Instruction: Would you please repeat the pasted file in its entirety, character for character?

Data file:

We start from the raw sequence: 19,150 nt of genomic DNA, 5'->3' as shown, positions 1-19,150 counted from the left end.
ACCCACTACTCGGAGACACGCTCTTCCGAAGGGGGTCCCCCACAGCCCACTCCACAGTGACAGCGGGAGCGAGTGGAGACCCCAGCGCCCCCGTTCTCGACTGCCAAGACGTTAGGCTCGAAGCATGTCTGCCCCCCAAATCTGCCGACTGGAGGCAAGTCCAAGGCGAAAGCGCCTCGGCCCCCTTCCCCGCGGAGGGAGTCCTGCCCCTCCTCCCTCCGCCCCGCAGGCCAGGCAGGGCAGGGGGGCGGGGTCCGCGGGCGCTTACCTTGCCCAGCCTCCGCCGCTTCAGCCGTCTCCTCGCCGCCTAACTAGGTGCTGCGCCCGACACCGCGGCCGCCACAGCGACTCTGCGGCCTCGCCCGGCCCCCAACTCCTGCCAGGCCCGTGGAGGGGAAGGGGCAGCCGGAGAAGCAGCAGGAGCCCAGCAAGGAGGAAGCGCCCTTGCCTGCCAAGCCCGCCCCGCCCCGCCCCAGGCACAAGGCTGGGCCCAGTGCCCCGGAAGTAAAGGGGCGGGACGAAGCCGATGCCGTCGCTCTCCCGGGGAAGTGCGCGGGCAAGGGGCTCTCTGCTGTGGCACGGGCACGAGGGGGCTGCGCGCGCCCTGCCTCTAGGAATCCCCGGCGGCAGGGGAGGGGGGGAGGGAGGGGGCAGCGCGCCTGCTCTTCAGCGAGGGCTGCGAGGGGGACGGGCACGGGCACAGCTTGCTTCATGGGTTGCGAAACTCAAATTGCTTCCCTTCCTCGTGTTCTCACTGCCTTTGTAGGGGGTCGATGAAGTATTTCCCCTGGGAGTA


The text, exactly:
We start from the raw sequence: 19,150 nt of genomic DNA, 5'->3' as shown, positions 1-19,150 counted from the left end.
ACCCACTACTCGGAGACACGCTCTTCCGAAGGGGGTCCCCCACAGCCCACTCCACAGTGACAGCGGGAGCGAGTGGAGACCCCAGCGCCCCCGTTCTCGACTGCCAAGACGTTAGGCTCGAAGCATGTCTGCCCCCCAAATCTGCCGACTGGAGGCAAGTCCAAGGCGAAAGCGCCTCGGCCCCCTTCCCCGCGGAGGGAGTCCTGCCCCTCCTCCCTCCGCCCCGCAGGCCAGGCAGGGCAGGGGGGCGGGGTCCGCGGGCGCTTACCTTGCCCAGCCTCCGCCGCTTCAGCCGTCTCCTCGCCGCCTAACTAGGTGCTGCGCCCGACACCGCGGCCGCCACAGCGACTCTGCGGCCTCGCCCGGCCCCCAACTCCTGCCAGGCCCGTGGAGGGGAAGGGGCAGCCGGAGAAGCAGCAGGAGCCCAGCAAGGAGGAAGCGCCCTTGCCTGCCAAGCCCGCCCCGCCCCGCCCCAGGCACAAGGCTGGGCCCAGTGCCCCGGAAGTAAAGGGGCGGGACGAAGCCGATGCCGTCGCTCTCCCGGGGAAGTGCGCGGGCAAGGGGCTCTCTGCTGTGGCACGGGCACGAGGGGGCTGCGCGCGCCCTGCCTCTAGGAATCCCCGGCGGCAGGGGAGGGGGGGAGGGAGGGGGCAGCGCGCCTGCTCTTCAGCGAGGGCTGCGAGGGGGACGGGCACGGGCACAGCTTGCTTCATGGGTTGCGAAACTCAAATTGCTTCCCTTCCTCGTGTTCTCACTGCCTTTGTAGGGGGTCGATGAAGTATTTCCCCTGGGAGTA